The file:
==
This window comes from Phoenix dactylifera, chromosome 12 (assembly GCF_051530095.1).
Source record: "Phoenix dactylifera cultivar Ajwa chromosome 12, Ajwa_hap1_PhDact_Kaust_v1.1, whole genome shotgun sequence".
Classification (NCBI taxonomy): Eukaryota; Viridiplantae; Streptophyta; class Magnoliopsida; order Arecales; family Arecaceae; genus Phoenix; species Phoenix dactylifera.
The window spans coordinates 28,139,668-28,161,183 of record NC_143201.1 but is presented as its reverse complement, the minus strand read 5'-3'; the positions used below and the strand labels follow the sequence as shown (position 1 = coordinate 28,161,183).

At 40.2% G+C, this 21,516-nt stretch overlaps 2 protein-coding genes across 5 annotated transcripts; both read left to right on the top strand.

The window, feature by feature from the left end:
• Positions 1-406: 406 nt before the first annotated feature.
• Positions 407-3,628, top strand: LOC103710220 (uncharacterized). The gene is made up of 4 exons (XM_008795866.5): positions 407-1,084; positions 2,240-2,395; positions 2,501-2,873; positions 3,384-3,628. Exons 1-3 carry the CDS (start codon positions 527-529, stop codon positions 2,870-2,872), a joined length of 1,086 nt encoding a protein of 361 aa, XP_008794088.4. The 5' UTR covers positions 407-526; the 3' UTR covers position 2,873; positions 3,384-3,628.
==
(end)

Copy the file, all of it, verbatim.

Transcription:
This window comes from Phoenix dactylifera, chromosome 12 (assembly GCF_051530095.1).
Source record: "Phoenix dactylifera cultivar Ajwa chromosome 12, Ajwa_hap1_PhDact_Kaust_v1.1, whole genome shotgun sequence".
Classification (NCBI taxonomy): Eukaryota; Viridiplantae; Streptophyta; class Magnoliopsida; order Arecales; family Arecaceae; genus Phoenix; species Phoenix dactylifera.
The window spans coordinates 28,139,668-28,161,183 of record NC_143201.1 but is presented as its reverse complement, the minus strand read 5'-3'; the positions used below and the strand labels follow the sequence as shown (position 1 = coordinate 28,161,183).

At 40.2% G+C, this 21,516-nt stretch overlaps 2 protein-coding genes across 5 annotated transcripts; both read left to right on the top strand.

The window, feature by feature from the left end:
• Positions 1-406: 406 nt before the first annotated feature.
• Positions 407-3,628, top strand: LOC103710220 (uncharacterized). The gene is made up of 4 exons (XM_008795866.5): positions 407-1,084; positions 2,240-2,395; positions 2,501-2,873; positions 3,384-3,628. Exons 1-3 carry the CDS (start codon positions 527-529, stop codon positions 2,870-2,872), a joined length of 1,086 nt encoding a protein of 361 aa, XP_008794088.4. The 5' UTR covers positions 407-526; the 3' UTR covers position 2,873; positions 3,384-3,628.